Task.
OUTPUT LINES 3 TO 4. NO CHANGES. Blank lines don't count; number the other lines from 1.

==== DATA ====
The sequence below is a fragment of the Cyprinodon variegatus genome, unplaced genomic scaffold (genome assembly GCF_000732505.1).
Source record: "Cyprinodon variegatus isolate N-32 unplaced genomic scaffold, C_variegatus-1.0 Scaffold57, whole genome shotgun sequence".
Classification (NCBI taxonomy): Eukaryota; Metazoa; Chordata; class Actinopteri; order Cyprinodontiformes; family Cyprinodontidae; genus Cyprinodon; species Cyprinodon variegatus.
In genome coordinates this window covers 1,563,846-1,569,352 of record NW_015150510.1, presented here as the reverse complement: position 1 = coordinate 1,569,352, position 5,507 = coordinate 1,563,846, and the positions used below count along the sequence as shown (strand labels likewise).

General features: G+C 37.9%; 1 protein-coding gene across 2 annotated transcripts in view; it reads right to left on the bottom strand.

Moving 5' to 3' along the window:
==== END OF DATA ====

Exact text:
Classification (NCBI taxonomy): Eukaryota; Metazoa; Chordata; class Actinopteri; order Cyprinodontiformes; family Cyprinodontidae; genus Cyprinodon; species Cyprinodon variegatus.
In genome coordinates this window covers 1,563,846-1,569,352 of record NW_015150510.1, presented here as the reverse complement: position 1 = coordinate 1,569,352, position 5,507 = coordinate 1,563,846, and the positions used below count along the sequence as shown (strand labels likewise).